I have a tricky relationship with musicals. I find it somewhat difficult to maintain my suspension of disbelief under the best of circumstances. The somewhat schizophrenic aesthetic of most movie musicals usually shatters my ability to embrace the fantasy.
I was intrigued by the concept of a crowd-funded indie musical. Indie film is often marked by some form of restriction on production and that restriction is often budget. The notion of producing a low budget indie musical crested "ambitious" and veered on the precipice of "audacious". Original music. Choreographed dance numbers. Theatrical lighting and sound. Spectacle doesn’t come cheap, and a hell of a lot of sweat equity is required to make up any deficit in your budget.
How Do You Write a Joe Schermann Song tells the story of Joe (Joe Schermann), a struggling musician in New York waiting for his big break. He’s waiting for the perfect show to arrive which will celebrate his unique musical genius. His live-in girlfriend Evey (Christina Rose) is an aspiring actress toiling through the competitive and brutal theatrical audition scene.
Joe is a fanatic about his craft, and when his friend Gunther (Mark DiConzo) presents him with an opportunity to write the music for an upcoming Off-Broadway show it would seem to be a perfect fit for his girlfriend. Unfortunately Joe has recently been "inspired" by sultry songstress Summer (Debbie Williams), and he's starting to use her as his muse instead of Evey.
What follows is an excellent examination of the conflict between relationship, commercialism, and artistic integrity.
HDYWAJSS is creative, fresh, and inventive. It understands its limitations, but it never loses sight of its goal. There’s a story here which is deeply personal, and is identifiable to any who toyed with the idea of becoming a performer. You’ll get a glimpse of the struggle, the desire, the shallowness, and the celebration of capturing a perfect performance moment. Those moments you live for. The moments which make all the rest of the crap you deal with worthwhile. The desire to create those moments.
It’s clear Writer & Director Gary King has bared a small part of his own soul in writing these characters, and he crafts an effective ensemble. In producing this original piece, he’s chosen a smart path in bringing it to life, namely our journey through a Movie Musical focusing on people trying to produce a Stage Musical. With so much of the film featuring the audition and rehearsal process, it tremendously helps the audience overlook any small flaws.
Many in the production were responsible for multiple jobs in bringing this film to light. Christina Rose is vivacious as Evey, and she does a phenomenal job as the film’s lead choreographer. Her dance numbers are fun to watch. Joe has moments of genius superiority with light sprinklings of Woody Allen-isms. He was also responsible for the film’s music and lyrics. It makes his portrayal of “Fictional Joe” all the more interesting to watch. He demonstrates a young man at a turning point. He could become a Mozart or end up a Salieri.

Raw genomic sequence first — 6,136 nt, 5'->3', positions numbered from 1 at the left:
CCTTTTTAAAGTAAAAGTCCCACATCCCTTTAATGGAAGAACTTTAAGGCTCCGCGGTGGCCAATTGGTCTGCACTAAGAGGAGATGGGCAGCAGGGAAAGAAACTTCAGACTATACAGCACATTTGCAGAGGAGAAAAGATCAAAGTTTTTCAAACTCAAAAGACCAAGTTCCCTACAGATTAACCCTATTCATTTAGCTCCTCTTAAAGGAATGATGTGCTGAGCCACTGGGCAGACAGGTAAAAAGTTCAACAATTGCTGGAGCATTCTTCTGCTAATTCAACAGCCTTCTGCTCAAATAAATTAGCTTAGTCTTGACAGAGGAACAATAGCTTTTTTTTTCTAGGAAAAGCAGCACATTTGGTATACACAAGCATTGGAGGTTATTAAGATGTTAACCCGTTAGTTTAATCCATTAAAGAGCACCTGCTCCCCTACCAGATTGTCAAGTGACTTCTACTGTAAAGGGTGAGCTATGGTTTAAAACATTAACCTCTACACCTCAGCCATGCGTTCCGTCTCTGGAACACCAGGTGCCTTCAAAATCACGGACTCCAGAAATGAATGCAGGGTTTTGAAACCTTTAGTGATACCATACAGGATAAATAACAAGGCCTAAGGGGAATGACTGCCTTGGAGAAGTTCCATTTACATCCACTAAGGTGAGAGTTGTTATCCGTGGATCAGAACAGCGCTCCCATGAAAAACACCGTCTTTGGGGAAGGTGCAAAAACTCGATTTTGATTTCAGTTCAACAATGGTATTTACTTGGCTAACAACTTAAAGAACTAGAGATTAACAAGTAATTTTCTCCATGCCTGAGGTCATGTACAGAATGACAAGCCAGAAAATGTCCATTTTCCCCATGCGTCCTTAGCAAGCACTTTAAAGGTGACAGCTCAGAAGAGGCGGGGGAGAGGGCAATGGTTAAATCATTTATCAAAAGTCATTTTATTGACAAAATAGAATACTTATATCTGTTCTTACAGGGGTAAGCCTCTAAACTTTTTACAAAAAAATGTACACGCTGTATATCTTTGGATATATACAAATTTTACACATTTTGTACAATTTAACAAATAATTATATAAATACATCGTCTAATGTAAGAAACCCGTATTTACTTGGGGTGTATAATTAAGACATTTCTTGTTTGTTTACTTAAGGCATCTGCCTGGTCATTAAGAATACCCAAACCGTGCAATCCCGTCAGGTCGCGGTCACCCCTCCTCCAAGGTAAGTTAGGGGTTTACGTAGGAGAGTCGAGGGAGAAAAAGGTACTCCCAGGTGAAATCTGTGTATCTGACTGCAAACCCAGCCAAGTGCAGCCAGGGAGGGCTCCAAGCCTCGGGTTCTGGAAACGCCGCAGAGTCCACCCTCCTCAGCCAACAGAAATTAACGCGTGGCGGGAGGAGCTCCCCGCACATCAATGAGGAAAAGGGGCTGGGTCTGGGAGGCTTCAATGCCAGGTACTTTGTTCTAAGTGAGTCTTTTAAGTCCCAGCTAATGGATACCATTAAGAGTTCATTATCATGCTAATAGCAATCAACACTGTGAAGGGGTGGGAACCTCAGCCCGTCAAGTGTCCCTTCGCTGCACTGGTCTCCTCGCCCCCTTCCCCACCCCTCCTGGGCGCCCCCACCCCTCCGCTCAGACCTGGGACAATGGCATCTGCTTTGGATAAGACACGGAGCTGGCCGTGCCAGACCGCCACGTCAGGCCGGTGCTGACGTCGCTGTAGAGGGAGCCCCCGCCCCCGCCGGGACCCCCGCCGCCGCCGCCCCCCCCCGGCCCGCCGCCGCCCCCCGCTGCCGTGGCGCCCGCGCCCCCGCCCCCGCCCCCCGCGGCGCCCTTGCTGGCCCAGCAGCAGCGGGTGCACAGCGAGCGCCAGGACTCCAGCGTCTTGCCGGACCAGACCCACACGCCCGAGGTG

The cinematography is capable, though I find it does suffer from a bit too much of that indie "absurdly-shallow-depth-of-field" which drifts in and out of focus. In personal scenes, quiet moments between characters, we’ll unnecessarily transition from steady shots on tripods to floating camera work. I feel an opportunity was lost here to make a choice. That “Real Life” could be steady and “Musical Life” could float.
Near the middle of the film however, when Joe delivers a series of searing musical tributes, we’re presented production value which rivals many better financed films.
That’s maybe what helps HDYWAJSS rise above. Not only do you see practically every penny of the $50,000 it raised on Kickstarter up on the screen, but you also see the collective blood, sweat, tears, and love of a dedicated ensemble (many wearing multiple hats) filling in the gaps. It's no surprise that the film and Gary King have already won a number of festival awards for this endeavor.
Returning to my opening point, there’s just something really ballsy about producing a musical on a shoestring budget. All the more satisfying that it genuinely works as well as it does. For those that appreciate the intimacy, the “warts and all” approach of films like Once, and those who enjoy a little Broadway, How Do You Write A Joe Schermann Song is one I would certainly add to the queue.